We're racing through history!
In one of the most unexpected upsets - and thrilling races - unlimited hydroplanes have known, a man who had never won before seized the President's Cup on the Potomac from the sport's last hero.
By Mark Kram
Reprinted from Sports Illustrated, July 17, 1972
Sunday on the Potomac. The thought of it seems to travel with a picture of a tranquil glade, a promise of stillness. A place where you can lie back on a blanket and ponder the birth of…Continue
Added by Hydroplane Museum on October 3, 2011 at 9:30pm — No Comments
The Hydroplane and Raceboat Museum would like to sincerely thank Chip Hanauer for the high quality band saw and table saw he recently donated to the museum. The saws are a huge boost to the museum’s shop and will go a long way in helping maintain boats, trailers, display projects and restorations. Chip offered the saws in memory of his father Stan, who was a fine craftsman and built many of Chip’s first outboard hydros. Stan was also one of the first board members of the original Unlimited…Continue
Added by Don Mock on September 28, 2011 at 7:09pm — No Comments
Two days of hydro racing end with four hospital cases, three retirements and no real winner.
By Emmett Watson
Reprinted from Sports Illustrated, August 22, 1960
The sport of hydroplaning, in which the sight of burning boats, crippled drivers and squabbling officials has become commonplace, degenerated into a grisly parody of itself at the Seafair Trophy races in Seattle last week. The regatta produced a winner (of sorts) in Miss Thriftway, driven…Continue
As I’m sure you know the Hydroplane and Raceboat Museum is a member supported not for profit corporation. We operate a real brick and mortar museum that houses a dozen or so of the fastest, most historic vintage unlimited hydroplanes in the world. Restoring and running the boats is very expensive. For the past two decades we have been supported by almost seven hundred dues paying members who contribute financially to the museum via their yearly dues…Continue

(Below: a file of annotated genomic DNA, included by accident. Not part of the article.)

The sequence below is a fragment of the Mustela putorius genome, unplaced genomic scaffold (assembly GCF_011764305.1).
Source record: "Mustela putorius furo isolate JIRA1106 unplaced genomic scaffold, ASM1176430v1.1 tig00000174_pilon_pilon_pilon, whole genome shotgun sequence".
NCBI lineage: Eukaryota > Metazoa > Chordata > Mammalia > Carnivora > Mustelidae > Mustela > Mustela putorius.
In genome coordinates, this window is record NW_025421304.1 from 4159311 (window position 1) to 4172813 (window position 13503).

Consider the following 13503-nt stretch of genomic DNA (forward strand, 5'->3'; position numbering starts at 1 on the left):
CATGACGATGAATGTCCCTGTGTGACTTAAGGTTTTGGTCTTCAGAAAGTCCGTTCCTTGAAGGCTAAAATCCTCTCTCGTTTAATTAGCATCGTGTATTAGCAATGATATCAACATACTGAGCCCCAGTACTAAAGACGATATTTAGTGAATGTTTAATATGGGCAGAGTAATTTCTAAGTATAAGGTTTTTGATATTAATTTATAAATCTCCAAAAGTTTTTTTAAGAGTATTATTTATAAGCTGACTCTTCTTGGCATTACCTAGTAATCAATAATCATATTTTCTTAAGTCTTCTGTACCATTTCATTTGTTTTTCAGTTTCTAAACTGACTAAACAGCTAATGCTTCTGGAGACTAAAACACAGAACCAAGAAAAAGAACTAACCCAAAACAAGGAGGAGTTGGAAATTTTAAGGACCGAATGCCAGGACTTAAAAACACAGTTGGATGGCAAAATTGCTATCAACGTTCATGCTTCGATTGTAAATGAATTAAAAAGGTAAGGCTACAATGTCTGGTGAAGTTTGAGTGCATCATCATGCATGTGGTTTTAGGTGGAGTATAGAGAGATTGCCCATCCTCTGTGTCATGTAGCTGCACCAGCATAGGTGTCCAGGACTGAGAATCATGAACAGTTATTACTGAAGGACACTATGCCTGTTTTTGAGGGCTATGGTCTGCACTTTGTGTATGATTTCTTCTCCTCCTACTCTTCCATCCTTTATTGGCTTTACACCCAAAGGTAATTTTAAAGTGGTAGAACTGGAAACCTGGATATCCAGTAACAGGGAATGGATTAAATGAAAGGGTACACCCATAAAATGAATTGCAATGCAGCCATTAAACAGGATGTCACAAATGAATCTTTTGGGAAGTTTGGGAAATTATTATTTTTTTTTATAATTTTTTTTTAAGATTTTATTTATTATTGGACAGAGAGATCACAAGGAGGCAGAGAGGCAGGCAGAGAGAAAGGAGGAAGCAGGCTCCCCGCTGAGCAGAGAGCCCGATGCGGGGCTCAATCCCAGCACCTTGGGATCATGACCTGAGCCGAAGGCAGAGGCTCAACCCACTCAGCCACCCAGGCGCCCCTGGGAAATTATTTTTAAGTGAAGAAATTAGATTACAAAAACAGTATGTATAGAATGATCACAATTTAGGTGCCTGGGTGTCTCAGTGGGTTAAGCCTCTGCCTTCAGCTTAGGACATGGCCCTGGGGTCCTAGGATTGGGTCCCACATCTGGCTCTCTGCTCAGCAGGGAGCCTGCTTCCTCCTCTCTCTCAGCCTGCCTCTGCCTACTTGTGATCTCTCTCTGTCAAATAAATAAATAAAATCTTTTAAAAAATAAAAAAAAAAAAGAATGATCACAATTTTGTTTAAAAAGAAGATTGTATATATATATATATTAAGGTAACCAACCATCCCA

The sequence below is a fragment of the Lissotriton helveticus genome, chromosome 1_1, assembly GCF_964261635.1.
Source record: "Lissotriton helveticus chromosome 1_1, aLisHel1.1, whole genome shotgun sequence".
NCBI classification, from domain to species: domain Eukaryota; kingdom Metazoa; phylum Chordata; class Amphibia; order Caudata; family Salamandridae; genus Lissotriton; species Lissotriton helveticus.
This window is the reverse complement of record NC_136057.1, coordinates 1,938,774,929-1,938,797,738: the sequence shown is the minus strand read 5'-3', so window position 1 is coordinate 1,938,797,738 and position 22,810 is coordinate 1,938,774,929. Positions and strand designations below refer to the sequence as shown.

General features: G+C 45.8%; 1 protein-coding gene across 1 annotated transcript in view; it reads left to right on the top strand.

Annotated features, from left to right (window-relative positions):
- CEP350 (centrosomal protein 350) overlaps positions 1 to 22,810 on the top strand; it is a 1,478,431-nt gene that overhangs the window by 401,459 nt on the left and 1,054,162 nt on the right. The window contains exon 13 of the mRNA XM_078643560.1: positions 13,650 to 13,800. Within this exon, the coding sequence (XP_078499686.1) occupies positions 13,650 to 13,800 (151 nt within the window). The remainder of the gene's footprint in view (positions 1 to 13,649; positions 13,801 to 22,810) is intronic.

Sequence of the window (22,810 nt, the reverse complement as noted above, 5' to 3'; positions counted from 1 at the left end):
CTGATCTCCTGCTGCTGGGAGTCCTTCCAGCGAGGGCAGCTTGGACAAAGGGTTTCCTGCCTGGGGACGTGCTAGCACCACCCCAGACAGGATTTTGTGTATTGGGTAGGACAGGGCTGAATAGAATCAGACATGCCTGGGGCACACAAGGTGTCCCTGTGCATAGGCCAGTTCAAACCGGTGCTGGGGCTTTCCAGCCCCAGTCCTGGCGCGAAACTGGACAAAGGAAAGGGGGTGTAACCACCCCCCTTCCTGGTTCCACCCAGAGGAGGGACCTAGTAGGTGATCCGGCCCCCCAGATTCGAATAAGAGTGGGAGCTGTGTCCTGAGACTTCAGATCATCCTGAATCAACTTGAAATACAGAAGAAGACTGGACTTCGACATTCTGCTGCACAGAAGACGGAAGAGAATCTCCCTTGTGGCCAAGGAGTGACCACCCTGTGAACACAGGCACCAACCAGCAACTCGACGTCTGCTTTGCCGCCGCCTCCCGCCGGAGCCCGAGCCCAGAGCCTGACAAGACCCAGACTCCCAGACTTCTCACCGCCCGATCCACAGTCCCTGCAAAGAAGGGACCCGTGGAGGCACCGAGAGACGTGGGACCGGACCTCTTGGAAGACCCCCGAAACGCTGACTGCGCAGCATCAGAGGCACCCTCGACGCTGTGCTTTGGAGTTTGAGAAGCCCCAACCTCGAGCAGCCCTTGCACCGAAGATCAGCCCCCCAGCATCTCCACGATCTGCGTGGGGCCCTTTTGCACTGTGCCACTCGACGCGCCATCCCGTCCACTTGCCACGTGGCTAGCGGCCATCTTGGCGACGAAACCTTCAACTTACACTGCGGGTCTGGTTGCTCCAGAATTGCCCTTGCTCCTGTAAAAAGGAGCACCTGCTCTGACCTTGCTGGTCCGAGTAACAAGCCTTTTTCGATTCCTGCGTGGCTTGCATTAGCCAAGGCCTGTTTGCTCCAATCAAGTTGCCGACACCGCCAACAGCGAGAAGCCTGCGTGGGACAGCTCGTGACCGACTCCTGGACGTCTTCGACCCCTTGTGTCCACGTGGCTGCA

Added by David D. Williams on September 8, 2011 at 4:02pm — No Comments
Would it be possible for anyone who remembers or has pictures of the
Tahoe Miss that had a Buick or Olds V-6 engine driving the aux stage
blower please forward any information on this unique application to me. I saw the boat in Detroit in the late sixtys.
I believe the name of the Crew Chief was Harry Volpe. Additional information would be appriciated.
Added by Joilynn Littleton on August 31, 2011 at 1:25pm — No Comments
About four weeks ago I was able (with a few friends) to locate the first of a series of inboard hydroplanes built in Sweden. It was built in 1963/64 and based on a design by Ron Jones Sr. It was powered by a Volvo 4-cylinder engine souped up to about 135 hp. It was raced in the 1800cc class and was able to reach speeds around 70 knots. This boat was found in a barn where it has been sitting since 1967. Rear cowling, engine cowling and the engine is missing but otherwise it is in not too bad…Continue
Added by Hans Larson on August 31, 2011 at 1:18pm — No Comments
The weekend seemed to be a resounding success. I have heard from many how much they enjoyed the hydroplanes back in Coeur d’Alene. Thanks for all of your help.
Added by Michael Opel on August 30, 2011 at 9:17am — No Comments